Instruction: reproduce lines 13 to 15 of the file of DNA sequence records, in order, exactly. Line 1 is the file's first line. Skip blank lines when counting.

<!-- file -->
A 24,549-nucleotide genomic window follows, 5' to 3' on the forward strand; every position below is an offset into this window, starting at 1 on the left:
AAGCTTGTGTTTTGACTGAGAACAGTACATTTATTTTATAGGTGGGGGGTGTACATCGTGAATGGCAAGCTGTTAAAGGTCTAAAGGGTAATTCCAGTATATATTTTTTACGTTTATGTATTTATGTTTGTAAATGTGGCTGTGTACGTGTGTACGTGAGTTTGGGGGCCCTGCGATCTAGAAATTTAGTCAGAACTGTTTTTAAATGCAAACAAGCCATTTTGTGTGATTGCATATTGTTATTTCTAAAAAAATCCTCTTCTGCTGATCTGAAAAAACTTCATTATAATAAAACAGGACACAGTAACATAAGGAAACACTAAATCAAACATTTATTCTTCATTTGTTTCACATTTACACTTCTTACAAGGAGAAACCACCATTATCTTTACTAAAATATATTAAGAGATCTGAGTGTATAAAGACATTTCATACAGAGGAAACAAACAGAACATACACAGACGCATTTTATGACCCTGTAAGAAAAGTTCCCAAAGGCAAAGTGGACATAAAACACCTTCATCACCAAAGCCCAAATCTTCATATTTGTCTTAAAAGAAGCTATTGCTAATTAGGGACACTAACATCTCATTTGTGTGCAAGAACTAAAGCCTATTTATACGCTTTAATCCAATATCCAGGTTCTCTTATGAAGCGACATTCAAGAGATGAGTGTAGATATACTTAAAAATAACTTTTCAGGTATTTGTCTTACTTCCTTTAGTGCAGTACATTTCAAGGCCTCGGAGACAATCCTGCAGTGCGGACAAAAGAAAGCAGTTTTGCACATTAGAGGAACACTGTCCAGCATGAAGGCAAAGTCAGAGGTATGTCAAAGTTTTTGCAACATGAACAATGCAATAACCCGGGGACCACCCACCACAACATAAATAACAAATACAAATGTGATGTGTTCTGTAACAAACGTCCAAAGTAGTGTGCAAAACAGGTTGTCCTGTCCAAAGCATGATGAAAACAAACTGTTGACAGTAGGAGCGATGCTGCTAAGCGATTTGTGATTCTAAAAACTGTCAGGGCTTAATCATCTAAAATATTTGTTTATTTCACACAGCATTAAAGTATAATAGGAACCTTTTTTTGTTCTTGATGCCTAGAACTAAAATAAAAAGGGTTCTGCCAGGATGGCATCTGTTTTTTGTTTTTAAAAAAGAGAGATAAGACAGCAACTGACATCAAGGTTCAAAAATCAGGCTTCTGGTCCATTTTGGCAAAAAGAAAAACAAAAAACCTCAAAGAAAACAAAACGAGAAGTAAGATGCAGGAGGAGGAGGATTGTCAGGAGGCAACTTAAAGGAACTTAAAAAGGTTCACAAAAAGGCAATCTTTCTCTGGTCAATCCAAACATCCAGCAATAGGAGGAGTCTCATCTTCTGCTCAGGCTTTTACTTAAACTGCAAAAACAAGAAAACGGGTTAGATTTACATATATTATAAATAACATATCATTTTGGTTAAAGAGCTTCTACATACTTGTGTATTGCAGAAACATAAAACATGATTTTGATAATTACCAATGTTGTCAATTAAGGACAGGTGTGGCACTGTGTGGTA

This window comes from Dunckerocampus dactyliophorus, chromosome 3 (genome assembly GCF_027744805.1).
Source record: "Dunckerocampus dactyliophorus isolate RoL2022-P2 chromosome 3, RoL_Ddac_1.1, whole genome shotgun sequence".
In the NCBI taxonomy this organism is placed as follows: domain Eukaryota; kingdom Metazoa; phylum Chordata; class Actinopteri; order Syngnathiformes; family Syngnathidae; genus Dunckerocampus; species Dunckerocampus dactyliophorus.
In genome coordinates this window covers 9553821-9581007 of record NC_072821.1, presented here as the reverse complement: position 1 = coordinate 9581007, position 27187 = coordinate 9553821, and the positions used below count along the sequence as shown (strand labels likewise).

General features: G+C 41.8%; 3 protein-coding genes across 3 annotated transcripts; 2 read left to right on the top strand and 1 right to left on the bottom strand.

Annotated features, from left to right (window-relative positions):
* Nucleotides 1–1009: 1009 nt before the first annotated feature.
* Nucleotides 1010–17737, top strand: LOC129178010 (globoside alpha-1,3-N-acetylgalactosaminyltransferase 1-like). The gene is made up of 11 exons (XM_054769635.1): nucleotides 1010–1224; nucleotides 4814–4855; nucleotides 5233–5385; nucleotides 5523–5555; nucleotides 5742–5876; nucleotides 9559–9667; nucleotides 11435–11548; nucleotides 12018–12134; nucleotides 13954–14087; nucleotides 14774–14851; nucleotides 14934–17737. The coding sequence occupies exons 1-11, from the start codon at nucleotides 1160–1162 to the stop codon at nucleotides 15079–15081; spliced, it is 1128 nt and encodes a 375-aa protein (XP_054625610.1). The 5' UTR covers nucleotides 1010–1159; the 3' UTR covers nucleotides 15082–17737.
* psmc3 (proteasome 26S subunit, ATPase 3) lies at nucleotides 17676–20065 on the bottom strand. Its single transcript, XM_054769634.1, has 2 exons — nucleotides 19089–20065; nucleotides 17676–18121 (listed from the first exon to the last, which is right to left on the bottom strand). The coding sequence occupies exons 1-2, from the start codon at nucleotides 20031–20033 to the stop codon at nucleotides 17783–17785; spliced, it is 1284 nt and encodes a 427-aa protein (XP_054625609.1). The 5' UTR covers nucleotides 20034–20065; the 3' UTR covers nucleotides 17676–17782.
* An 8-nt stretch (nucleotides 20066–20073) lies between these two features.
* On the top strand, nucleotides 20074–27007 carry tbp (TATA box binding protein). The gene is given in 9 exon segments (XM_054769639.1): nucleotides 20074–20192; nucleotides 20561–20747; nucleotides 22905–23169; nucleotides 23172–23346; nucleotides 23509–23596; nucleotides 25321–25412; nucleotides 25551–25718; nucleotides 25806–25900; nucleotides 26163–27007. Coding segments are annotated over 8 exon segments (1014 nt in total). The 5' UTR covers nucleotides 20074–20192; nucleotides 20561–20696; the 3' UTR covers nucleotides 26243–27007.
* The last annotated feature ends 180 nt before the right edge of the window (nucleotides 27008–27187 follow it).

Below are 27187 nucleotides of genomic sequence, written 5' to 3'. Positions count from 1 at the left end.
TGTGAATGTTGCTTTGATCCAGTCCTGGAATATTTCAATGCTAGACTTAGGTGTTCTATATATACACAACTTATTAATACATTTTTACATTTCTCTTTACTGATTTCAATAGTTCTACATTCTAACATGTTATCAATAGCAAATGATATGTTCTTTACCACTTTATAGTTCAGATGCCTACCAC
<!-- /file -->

* On the top strand, nucleotides 20074–27007 carry tbp (TATA box binding protein). The gene is given in 9 exon segments (XM_054769639.1): nucleotides 20074–20192; nucleotides 20561–20747; nucleotides 22905–23169; nucleotides 23172–23346; nucleotides 23509–23596; nucleotides 25321–25412; nucleotides 25551–25718; nucleotides 25806–25900; nucleotides 26163–27007. Coding segments are annotated over 8 exon segments (1014 nt in total). The 5' UTR covers nucleotides 20074–20192; nucleotides 20561–20696; the 3' UTR covers nucleotides 26243–27007.
* The last annotated feature ends 180 nt before the right edge of the window (nucleotides 27008–27187 follow it).

Below are 27187 nucleotides of genomic sequence, written 5' to 3'. Positions count from 1 at the left end.